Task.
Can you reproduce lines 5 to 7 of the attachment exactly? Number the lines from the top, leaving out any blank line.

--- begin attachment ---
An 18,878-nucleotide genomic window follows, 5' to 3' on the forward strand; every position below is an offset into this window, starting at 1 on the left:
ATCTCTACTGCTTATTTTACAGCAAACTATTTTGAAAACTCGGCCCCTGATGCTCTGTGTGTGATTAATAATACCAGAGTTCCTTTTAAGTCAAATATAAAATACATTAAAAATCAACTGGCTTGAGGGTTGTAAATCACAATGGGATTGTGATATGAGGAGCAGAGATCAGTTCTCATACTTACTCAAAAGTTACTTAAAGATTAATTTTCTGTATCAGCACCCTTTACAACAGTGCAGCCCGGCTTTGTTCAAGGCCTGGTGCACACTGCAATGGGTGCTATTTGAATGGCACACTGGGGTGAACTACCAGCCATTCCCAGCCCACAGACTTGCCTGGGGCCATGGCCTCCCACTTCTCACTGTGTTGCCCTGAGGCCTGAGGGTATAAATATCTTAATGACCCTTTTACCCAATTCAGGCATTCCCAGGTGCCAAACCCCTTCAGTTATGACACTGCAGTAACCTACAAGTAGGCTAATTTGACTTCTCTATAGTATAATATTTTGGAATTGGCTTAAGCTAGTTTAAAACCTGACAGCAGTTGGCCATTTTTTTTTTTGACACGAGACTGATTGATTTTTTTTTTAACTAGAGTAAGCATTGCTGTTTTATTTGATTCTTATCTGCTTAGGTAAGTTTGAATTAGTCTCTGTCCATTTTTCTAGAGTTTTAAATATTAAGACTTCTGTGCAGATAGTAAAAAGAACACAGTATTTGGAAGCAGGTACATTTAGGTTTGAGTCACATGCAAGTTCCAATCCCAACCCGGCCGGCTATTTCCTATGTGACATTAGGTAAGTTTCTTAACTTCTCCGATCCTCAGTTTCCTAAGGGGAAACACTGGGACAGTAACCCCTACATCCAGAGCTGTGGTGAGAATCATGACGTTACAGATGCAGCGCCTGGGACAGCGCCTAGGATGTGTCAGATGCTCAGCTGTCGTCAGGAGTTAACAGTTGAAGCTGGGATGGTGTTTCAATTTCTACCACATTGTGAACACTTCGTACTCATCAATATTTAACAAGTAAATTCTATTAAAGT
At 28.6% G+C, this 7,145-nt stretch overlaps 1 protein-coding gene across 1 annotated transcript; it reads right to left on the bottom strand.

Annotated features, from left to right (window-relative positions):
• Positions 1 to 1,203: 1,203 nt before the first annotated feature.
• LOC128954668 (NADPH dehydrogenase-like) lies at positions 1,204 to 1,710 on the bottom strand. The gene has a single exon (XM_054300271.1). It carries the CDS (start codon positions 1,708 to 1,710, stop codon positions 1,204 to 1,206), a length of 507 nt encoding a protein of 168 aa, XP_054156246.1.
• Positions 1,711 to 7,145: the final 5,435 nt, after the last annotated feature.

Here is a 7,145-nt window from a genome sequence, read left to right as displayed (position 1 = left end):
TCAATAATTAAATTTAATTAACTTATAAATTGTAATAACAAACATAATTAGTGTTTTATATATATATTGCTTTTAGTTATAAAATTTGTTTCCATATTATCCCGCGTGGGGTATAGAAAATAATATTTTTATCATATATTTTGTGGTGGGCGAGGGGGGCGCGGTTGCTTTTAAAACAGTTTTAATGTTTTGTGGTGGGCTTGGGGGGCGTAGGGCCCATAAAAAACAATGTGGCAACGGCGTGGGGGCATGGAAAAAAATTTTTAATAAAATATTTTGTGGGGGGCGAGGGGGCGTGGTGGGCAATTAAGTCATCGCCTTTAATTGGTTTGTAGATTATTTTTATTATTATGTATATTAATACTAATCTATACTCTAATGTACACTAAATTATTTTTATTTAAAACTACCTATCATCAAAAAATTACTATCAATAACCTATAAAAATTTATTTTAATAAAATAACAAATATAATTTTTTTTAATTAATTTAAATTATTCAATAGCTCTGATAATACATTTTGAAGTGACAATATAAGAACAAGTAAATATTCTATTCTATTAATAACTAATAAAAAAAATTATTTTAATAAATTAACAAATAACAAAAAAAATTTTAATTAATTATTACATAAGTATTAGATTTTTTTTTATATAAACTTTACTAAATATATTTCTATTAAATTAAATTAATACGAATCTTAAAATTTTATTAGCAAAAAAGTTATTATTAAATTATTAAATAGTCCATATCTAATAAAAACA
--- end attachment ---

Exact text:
• Positions 1 to 1,203: 1,203 nt before the first annotated feature.
• LOC128954668 (NADPH dehydrogenase-like) lies at positions 1,204 to 1,710 on the bottom strand. The gene has a single exon (XM_054300271.1). It carries the CDS (start codon positions 1,708 to 1,710, stop codon positions 1,204 to 1,206), a length of 507 nt encoding a protein of 168 aa, XP_054156246.1.
• Positions 1,711 to 7,145: the final 5,435 nt, after the last annotated feature.